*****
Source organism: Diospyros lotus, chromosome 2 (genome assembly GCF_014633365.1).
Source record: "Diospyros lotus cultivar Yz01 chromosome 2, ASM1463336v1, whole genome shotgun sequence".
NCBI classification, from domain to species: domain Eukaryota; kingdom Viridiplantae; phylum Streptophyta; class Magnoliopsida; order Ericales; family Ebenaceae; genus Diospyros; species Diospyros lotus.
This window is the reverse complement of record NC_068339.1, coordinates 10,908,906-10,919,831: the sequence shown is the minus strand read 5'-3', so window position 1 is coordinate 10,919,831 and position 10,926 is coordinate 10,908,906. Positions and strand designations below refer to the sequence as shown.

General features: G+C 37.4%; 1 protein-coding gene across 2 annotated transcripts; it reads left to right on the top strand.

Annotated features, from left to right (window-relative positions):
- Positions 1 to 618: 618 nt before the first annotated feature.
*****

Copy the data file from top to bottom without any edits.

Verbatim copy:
Source organism: Diospyros lotus, chromosome 2 (genome assembly GCF_014633365.1).
Source record: "Diospyros lotus cultivar Yz01 chromosome 2, ASM1463336v1, whole genome shotgun sequence".
NCBI classification, from domain to species: domain Eukaryota; kingdom Viridiplantae; phylum Streptophyta; class Magnoliopsida; order Ericales; family Ebenaceae; genus Diospyros; species Diospyros lotus.
This window is the reverse complement of record NC_068339.1, coordinates 10,908,906-10,919,831: the sequence shown is the minus strand read 5'-3', so window position 1 is coordinate 10,919,831 and position 10,926 is coordinate 10,908,906. Positions and strand designations below refer to the sequence as shown.

General features: G+C 37.4%; 1 protein-coding gene across 2 annotated transcripts; it reads left to right on the top strand.

Annotated features, from left to right (window-relative positions):
- Positions 1 to 618: 618 nt before the first annotated feature.